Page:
Blockchain technology and its applications for supply chain management have long been discussed, but until recently, have more been a matter of potential than real-world products. The paradigm is now shifting with new applications on the public blockchain that bring provenance, permanence, immutability and scalability with integration into supply chain vendors’ enterprise resource planning (ERP) systems and their business processes.
Never has the need been more critical, as the Coronavirus disease (COVID-19) situation puts tremendous pressure on an already strenuous food supply chain. Tracking food from the source to the consumer in this current climate is becoming increasingly important to governments, suppliers, distributors and consumers themselves.
But, how is this technology integration possible with the lack of technology sophistication in the supply chain industry?
This is a misconception. Supply chain executives are actually incredibly sophisticated and immediately recognize the value of blockchain technology integration, particularly when they see how the technology covers the spectrum from source to end-consumer, but need the ability to implement it.
With the current situation, many people need to stay home, which has slowed the supply chains because of their manual nature, yet consumer demand has increased for the same reason. People are eating from home more than ever and restaurants are having increasing problems getting truly fresh product. What we’ve seen, like many other industries, is a disconnect between the different components of the supply chain — the suppliers, producers, distributors, processors, retailers and consumers — that inhibited the proper sharing of seamless data from start to finish.
And, seafood in particular, has a very complex supply chain. As the industry grows, the product is traveling longer and longer distances, all while facing sustainability issues. Many different parties will handle the product before it reaches consumers, and it’s important that all stages can trust each other to do it correctly.
In Norway, for example, there are a lot of very big, multi-national fish producers. But, there’s also a lot of family-owned mid-sized companies that have been producing fish for generations. Companies want to produce good quality and healthy ecological products, but customers have no way of discerning between their offerings. So, when end consumers are buying fish, all they have to go on is the price, use before date and the package – there isn’t any other indicator of quality.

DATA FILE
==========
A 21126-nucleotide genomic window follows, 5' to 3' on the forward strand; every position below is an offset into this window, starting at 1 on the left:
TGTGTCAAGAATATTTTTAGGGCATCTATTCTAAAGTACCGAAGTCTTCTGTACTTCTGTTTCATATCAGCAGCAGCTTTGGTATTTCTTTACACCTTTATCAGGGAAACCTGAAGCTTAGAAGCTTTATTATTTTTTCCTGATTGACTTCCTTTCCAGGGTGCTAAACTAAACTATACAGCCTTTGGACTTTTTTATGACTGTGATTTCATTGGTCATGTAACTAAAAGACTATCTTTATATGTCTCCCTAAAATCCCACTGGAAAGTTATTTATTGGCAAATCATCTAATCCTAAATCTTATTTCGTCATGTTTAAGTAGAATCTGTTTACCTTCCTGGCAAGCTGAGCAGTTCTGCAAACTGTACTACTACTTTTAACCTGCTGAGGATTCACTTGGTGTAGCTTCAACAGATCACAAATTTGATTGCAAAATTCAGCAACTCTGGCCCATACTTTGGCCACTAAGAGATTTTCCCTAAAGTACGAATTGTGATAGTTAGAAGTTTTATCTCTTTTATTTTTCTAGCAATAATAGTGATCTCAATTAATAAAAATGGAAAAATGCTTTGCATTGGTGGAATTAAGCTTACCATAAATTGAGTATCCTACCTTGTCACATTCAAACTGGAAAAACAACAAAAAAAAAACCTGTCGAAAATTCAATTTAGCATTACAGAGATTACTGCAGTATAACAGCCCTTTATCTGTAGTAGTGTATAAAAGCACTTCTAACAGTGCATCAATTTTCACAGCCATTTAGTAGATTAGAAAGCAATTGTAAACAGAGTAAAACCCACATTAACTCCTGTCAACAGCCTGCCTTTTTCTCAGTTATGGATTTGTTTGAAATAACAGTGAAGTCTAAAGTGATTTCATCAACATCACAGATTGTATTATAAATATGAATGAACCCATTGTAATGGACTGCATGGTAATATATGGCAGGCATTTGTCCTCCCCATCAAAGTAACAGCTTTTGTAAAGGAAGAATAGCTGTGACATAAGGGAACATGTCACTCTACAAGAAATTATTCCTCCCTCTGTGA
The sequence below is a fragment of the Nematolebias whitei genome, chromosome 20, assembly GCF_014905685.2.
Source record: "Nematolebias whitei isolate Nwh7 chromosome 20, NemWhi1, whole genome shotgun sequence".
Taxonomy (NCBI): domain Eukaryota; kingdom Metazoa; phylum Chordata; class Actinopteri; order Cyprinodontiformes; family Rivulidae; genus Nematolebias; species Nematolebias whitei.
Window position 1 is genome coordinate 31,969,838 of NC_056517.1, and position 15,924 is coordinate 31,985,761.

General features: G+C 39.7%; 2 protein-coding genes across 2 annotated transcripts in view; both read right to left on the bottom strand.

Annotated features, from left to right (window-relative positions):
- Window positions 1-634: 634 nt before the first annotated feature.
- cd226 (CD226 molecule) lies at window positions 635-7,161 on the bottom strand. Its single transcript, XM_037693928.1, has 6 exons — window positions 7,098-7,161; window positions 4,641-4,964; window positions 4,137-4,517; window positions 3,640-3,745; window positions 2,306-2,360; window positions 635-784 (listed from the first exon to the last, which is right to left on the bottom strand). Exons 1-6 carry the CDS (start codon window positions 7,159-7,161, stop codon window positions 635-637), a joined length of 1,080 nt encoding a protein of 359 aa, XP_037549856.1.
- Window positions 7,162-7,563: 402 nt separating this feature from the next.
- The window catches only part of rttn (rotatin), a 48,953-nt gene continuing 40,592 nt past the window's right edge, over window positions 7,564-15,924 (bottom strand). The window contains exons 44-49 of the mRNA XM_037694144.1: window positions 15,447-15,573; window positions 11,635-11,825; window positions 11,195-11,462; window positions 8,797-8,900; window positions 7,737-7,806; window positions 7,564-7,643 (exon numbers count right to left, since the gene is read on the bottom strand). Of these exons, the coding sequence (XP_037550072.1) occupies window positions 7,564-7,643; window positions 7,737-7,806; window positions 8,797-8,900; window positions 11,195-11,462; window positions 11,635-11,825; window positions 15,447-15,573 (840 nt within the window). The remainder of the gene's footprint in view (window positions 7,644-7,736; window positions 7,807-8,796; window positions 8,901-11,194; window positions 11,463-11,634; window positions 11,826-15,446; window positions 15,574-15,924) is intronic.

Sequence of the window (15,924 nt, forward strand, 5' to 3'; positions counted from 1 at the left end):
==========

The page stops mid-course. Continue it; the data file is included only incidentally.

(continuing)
The use of public blockchain solves this problem by bringing together all of the different components and allowing for complete details to be tracked from start to finish, even providing the ability for individual packages to be marked with data tied specifically to that package. Not only does that allow for tracking through the supply chain for producers, but also offers consumers at the point-of-purchase an immutable way to trace their product and verify the quality by scanning a QR code with their phone. That code provides a method to track everything from the packager and distributor, right through to the fisherman who caught the fish – establishing an important connection between producer and consumer.
Today’s seafood industry is not very digitalized. Currently, the processes are very manual, where computers are used only for basic functions, using common applications like Excel spreadsheets or Google Docs to share information with supply chain partners. Needless to say, these lower-tech solutions suffer from poor integration with each other. These problems are well-known in the overall food supply chain.
Today, even simple things like order and delivery messages are often handled via email. Then they are manually entered into their own system – something very simple, but time consuming and open to errors. The public blockchain platform is a way to integrate and automate a number of these components. Supply chains will still use the same industry standards that companies use today, but the public blockchain as the communications and storage layer makes every step signed, secured, encrypted and cost-efficient.
How does it work?
Take, for example, packaged halibut. This can be transferred from one actor in the supply chain to the next, changing ownership by one party scanning the other’s QR code and accepting or declining receipt. This information is encrypted and written on the public blockchain, unifying the data in one place where it can later be verified and/or audited. The system controls access permissions to various pieces of information.
Public blockchain systems can connect Internet of Things (IoT) devices and ERP data that companies use to track supply chains. All information provided is “owned” by its creator, and others could subscribe to information concerning (in the case of seafood) fish species, breeding locations, foodtypes, harvest date, logistics locations, temperatures, etc. Other relevant data can be added at each point.
They say that difficulties create solutions, and today’s climate will change everything moving forward. This is why it’s imperative to make blockchain part of the solution. It’s a component of the supply chain innovation process.